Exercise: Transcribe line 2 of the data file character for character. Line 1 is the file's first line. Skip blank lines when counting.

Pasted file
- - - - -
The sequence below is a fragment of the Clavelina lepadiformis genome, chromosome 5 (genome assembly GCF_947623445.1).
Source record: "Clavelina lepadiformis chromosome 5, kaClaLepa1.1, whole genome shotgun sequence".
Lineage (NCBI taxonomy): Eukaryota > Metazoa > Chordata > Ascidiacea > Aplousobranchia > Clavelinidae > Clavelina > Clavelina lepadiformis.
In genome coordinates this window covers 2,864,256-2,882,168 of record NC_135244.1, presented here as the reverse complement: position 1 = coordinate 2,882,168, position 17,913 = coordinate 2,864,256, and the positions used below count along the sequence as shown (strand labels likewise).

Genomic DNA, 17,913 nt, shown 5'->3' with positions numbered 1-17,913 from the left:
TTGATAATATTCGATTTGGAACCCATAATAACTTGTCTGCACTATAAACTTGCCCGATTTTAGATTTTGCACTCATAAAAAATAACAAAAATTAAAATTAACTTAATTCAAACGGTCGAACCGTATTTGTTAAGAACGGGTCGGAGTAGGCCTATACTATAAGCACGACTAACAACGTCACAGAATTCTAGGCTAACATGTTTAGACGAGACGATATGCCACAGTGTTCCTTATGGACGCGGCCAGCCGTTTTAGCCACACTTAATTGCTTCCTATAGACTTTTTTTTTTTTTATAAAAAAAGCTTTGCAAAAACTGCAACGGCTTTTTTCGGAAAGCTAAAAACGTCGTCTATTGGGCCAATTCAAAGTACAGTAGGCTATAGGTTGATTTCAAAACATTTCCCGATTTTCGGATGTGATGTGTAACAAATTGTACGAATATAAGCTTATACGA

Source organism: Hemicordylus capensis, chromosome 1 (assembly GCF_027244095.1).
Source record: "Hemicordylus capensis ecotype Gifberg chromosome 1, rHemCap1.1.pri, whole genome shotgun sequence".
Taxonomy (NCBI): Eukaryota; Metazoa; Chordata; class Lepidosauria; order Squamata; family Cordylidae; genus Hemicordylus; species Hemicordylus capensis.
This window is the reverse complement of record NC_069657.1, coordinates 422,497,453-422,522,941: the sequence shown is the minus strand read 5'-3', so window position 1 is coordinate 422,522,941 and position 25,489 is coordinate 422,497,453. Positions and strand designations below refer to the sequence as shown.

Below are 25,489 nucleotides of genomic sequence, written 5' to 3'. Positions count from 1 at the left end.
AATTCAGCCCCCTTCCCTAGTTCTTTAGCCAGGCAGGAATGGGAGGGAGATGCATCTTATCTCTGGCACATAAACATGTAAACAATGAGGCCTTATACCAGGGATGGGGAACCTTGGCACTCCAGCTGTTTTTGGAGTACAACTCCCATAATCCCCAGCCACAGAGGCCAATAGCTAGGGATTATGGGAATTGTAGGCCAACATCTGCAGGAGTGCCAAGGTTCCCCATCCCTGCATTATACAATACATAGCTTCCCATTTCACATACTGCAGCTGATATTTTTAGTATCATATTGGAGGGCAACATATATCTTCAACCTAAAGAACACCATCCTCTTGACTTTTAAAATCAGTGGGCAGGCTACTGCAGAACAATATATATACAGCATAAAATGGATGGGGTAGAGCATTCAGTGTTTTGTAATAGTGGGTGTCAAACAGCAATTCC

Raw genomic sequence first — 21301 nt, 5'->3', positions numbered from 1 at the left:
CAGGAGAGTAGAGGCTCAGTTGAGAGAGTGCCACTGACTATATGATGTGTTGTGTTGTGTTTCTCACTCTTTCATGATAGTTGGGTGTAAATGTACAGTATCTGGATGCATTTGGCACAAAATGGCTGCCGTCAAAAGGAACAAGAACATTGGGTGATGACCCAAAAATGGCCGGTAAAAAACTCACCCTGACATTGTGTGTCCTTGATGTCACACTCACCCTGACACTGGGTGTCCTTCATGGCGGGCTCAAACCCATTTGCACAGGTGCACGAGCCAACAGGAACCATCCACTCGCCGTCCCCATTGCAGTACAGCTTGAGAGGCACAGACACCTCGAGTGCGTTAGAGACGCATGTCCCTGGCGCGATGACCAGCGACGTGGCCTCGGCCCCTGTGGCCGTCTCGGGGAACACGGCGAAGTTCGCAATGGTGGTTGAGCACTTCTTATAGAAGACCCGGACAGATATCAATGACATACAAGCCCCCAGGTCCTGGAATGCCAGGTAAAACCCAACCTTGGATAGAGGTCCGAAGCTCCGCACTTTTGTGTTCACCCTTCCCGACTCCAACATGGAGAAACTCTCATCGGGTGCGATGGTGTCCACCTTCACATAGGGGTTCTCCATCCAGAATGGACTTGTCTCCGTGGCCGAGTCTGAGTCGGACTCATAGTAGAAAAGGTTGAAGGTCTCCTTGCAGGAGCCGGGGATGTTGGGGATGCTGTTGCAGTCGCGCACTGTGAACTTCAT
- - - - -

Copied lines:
Source record: "Clavelina lepadiformis chromosome 5, kaClaLepa1.1, whole genome shotgun sequence".